On livestock farms in Denmark, a hybrid rye revolution is taking place.
Traditionally rye has been grown for milling, but Jacob Nymand, KWS agronomist and feed specialist in Denmark, says in the past few years the crop has become so popular as a grain source for dairy cattle and pigs that the amount grown in the country has trebled.
“We didn’t even have enough rye to meet human consumption [50,000ha was required], but then the new hybrids were released and farmers got really interested in growing the crop.
Benefits of hybrid rye
- Hybrid rye requires 30% less water than other cereals, so is extremely drought-tolerant
- Being deeper rooted to 1.5m, it is better able to use nitrogen reserves; typical N use in Denmark is 130-150kg/ha in three applications
“Within a year we were up to 60,000ha and now the country is growing 150,000ha,” he says.
About 80% is grown for pig production, with the remaining 20% being grown by some of the country’s 4,000 dairy producers.
But the area sown is expected to increase to 250,000ha by 2050 – largely at the expense of second wheats.
See also: Hybrid rye has the potential to be the new second wheat
This is mainly as a result of trials in Denmark, which found hybrid rye produced average yields were 17% bigger than wheat’s and triticale’s and 22% ahead of winter barley’s.
By 2018, he predicts the yield gap to grow by 33%.
Kim Kjaer Knudsen, Zealand, Denmark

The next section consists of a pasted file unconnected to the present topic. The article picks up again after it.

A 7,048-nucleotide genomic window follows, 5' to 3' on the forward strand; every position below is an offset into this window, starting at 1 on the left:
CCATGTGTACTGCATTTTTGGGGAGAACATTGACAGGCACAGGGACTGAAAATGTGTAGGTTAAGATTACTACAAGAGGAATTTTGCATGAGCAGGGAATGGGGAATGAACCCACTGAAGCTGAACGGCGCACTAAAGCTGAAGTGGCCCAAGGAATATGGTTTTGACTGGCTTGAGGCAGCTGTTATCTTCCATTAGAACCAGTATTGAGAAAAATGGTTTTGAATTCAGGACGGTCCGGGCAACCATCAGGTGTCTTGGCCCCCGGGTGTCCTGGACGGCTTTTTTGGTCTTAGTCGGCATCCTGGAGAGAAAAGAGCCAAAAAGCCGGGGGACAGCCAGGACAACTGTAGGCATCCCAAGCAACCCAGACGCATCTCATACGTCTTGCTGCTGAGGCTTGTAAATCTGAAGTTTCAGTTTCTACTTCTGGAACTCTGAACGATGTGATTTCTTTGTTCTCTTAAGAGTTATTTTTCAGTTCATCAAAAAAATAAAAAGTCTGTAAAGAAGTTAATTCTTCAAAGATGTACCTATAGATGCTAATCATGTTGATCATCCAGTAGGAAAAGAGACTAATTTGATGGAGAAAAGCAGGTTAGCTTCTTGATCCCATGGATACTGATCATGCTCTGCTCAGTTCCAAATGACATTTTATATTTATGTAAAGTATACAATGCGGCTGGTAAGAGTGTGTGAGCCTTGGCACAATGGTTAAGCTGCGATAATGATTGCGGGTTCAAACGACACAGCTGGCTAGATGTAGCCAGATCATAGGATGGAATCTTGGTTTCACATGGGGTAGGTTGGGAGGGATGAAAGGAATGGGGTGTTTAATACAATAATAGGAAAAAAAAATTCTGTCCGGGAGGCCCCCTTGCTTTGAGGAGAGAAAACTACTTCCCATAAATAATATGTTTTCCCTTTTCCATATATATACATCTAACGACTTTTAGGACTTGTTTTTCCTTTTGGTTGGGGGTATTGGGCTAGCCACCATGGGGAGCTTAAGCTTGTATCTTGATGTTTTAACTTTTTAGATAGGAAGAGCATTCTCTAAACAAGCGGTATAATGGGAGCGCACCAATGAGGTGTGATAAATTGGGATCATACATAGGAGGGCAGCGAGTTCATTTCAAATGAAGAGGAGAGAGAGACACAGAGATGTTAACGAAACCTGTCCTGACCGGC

Pig and arable farmer Kim Kjaer Knudsen has been growing hybrid rye in favour of second-year wheat for the past three years.
He says it is not only more cost-effective to grow, it is higher yielding and is helping them to better control the weight of sows and finishers.
“We were not satisfied with our second-year wheat and wanted to try something different. We first tried triticale and then rye,” Mr Knudsen explains.
- Farms in partnership with his brother and father
- 2,200 sows across two sites, fattens 75,000 piglets a year across seven sites
- Supplies Danish Crown
- Averaging 35 piglets weaned a sow a year
- Piglets are finished at 24 weeks of age weighing 110kg
- Year one: Wheat
- Year two: Hybrid rye
- Year three: Oats
- Year four: Winter barley
- Year five: Rape seed
He was so impressed with the results that he is now growing about 200ha of hybrid rye.
The seed is planted in September and is harvested the following August.